Saturday 29 October, 3.30pm until 5.00pm, Courtyard Gallery
Has sexual permissiveness backfired? For many who once championed the ‘sexual revolution’, serious doubts have begun to surface that the permissiveness of the 1960s is responsible for today’s culture of pornography, vulgar sexual language and moral disorientation. For example, Joan Bakewell, a former symbol of sexual open-mindedness, wrote last year, ‘The liberal mood back in the ’60s was that sex was pleasurable and wholesome and shouldn’t be seen as dirty and wicked’. Her lament now is that sexual permissiveness has merged with commercialisation, leading to sexualised clothes for little girls, lurid TV programmes and sex magazines taking over newsagents’ shelves. Bakewell also noted that while the Pill and abortion gave women more choice, the belief that ‘girls would grow to handle the new freedoms wisely’ may have been naïve.
So has 1960s liberalism had unintended consequences? Melanie Phillips notes that while the framers of the original legislation to liberalise abortion were humane (responding to the dangerous back-street butchery of desperate women), ‘they never foresaw that abortion would turn into a routine form of contraception’. Every year, about 200,000 women in England and Wales will have an abortion; and one in three will have an abortion over her lifetime. With the development of the ‘abortion pill’, pregnancies at under nine weeks’ gestation can be terminated by women swallowing two pills, and abortion providers are arguing for women to be able to take the second of these pills at home, leading to the further ‘de-medicalisation’. Phillips is not alone in noting an increasing disquiet about the rate of abortions and ‘the coarsening of values that it has brought in its wake’. Beyond the traditional pro-choice, pro-life divide, there is a concern that Britain’s high abortion numbers reflect a culture where sex and intimate relationships are treated casually and human life is de-valued.
Has abortion become ‘too easy’, and so normal that moral questions about the value of fetal life are being ignored? Do Britain’s abortion statistics reflect a coarsening of our attitudes to sex and life? Should women be encouraged to think more before they choose? More broadly, is permissiveness a disavowal of moral values? Or might we evolve a new sexual morality reflecting genuinely-held feelings rather than prudery or prurience? Is today’s ‘pornification’ a result of excessive tolerance, or is society’s obsession with sex caused by other influences that trivialise human relationship? Or is the alleged ‘raunch culture’ simply a myth? Do those who espouse permissiveness, liberalism and experimentation have to take responsibility for decadence and moral relativism, or is there a way to advocate freedom and choice while still holding firm moral principles?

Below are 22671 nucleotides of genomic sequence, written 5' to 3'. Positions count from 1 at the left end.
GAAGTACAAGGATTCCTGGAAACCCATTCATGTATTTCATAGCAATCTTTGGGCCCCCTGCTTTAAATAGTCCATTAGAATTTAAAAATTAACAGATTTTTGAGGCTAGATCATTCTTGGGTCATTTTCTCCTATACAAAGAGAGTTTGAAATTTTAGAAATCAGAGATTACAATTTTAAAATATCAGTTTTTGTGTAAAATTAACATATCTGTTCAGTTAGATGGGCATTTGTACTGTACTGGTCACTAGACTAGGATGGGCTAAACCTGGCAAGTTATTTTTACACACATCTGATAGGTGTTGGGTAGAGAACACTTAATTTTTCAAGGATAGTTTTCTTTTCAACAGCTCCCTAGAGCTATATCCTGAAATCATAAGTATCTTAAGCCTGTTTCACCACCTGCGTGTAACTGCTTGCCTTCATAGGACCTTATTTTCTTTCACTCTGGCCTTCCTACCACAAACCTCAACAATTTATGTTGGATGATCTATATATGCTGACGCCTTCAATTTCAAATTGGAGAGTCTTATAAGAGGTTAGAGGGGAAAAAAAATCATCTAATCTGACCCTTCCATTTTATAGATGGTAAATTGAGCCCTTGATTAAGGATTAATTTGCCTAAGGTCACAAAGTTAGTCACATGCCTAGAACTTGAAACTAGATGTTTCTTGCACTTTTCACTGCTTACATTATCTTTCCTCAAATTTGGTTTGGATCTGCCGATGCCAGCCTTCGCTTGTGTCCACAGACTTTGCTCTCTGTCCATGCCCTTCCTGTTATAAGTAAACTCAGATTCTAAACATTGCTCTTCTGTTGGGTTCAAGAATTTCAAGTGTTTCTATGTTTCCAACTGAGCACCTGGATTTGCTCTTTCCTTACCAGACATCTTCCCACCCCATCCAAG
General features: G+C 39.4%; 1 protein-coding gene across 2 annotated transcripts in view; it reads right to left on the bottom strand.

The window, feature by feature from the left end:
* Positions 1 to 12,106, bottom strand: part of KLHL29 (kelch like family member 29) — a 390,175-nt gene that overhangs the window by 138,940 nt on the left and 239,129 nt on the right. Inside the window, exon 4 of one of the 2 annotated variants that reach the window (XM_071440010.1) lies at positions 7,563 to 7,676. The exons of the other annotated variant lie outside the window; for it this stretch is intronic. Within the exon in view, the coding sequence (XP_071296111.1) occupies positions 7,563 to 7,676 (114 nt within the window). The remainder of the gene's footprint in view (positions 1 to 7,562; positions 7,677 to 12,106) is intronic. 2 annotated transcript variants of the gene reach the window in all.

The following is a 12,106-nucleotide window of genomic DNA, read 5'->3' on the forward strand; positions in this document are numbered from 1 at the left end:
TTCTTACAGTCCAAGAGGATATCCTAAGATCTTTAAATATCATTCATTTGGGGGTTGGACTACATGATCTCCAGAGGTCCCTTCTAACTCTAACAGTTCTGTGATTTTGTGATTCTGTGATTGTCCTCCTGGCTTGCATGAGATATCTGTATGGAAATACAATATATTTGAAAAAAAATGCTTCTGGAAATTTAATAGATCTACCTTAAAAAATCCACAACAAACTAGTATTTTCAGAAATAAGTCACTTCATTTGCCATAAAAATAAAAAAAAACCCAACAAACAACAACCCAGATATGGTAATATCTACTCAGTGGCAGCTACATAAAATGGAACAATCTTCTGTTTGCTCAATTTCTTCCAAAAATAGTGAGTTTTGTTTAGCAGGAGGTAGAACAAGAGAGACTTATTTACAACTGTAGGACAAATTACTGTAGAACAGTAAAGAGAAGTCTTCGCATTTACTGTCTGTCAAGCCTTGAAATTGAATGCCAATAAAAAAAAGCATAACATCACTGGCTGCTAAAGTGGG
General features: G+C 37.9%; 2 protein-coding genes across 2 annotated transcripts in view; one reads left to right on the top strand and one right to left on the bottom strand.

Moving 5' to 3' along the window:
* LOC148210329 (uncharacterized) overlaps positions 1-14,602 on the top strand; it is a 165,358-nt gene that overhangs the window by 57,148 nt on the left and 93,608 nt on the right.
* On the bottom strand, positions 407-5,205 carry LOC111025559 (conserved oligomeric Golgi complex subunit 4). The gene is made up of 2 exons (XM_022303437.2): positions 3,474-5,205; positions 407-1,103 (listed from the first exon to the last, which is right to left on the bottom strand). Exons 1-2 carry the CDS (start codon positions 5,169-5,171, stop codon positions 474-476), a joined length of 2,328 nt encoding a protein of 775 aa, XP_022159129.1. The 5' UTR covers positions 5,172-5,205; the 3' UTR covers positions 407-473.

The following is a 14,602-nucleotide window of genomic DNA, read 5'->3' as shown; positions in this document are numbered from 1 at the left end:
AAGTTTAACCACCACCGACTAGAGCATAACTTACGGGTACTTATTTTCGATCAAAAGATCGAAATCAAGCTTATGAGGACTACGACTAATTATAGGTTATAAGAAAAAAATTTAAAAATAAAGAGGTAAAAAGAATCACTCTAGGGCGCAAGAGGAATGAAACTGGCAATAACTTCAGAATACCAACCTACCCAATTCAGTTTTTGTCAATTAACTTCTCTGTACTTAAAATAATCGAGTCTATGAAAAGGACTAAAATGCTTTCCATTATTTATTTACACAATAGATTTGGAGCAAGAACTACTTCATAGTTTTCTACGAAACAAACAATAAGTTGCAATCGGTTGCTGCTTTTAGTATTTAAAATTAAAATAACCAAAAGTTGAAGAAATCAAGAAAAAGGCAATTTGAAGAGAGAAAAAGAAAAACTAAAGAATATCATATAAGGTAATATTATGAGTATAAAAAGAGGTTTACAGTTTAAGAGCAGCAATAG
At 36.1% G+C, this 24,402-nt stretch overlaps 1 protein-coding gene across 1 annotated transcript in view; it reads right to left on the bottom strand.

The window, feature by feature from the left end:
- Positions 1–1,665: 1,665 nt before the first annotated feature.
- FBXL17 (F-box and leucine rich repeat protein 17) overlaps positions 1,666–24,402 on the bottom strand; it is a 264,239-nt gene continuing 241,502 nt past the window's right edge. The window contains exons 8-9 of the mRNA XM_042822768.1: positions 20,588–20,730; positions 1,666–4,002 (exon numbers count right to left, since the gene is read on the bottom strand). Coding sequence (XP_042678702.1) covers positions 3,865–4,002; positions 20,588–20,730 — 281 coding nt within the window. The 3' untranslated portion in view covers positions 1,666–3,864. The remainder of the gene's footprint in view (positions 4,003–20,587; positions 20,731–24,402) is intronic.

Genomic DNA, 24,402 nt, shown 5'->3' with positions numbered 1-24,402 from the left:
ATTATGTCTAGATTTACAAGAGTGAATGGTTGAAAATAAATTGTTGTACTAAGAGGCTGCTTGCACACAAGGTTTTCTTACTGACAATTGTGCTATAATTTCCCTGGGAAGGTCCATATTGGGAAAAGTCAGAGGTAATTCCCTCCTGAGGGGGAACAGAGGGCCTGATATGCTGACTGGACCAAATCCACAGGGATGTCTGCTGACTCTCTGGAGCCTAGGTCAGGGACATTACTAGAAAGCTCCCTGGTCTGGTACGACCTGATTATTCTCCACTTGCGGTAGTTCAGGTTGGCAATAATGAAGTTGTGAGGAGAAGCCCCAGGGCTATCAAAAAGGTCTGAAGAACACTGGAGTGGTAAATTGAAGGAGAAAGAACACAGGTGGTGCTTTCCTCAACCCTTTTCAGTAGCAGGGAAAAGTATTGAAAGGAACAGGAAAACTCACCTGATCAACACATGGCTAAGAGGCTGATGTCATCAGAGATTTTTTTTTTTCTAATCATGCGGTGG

Listen to session audio:
novelist, columnist and broadcaster; prize-winning journalist; regular contributor, BBC Radio 4's Thought for the Day
chief executive, British Pregnancy Advisory Service; author, The Moral Case for Abortion
editor, FT Weekend Magazine; former assistant editor, Independent on Sunday; former deputy editor, New Statesman
chief leader writer, the Observer
journalist, Slate; author, Bearing Right: how conservatives won the abortion war
director, Academy of Ideas; panellist, BBC Radio 4's Moral Maze; author, I Find That Offensive
There is a sense that more straightforward access to abortion, and in particular the advent of the abortion pill, with which a pregnancy can be ended without any surgical intervention, has given us all a much more lax attitude towards casual relationships and unprotected sex because the consequences can be so swiftly eliminated with a handful of medication.Clare Murphy, Independent, 23 October 2011
Every parent I know dislikes the fact that most pre-teens are regularly exposed to explicitly raunchy music videos. Yet I can’t help feel this obsession with sexualisation whiffs of panic and overreaction. It hides behind the shield of children to argue for the usual illiberal litany of bans, censorship and regulations. It finds easy scapegoats, exaggerates evidence and sensationalises reality.Claire Fox, Herald, 26 June 2011
David Cameron is right that our society is saturated with sexual imagery – but his proposals won’t solve the problem.Neil Davenport, spiked, 9 June 2011
Abortion is — or should be seen as — at best, a necessary evil.Melanie Phillips, Daily Mail, 1 March 2011
The church of England is encouraging Britons to get married - so they can enjoy a 'spectacular' sex life.Sarah Westcott, Daily Express, 24 October 2008
Children as young as 5 may be taught about relationshipsDavid Rose and Sam Coates, The Times, 20 June 2008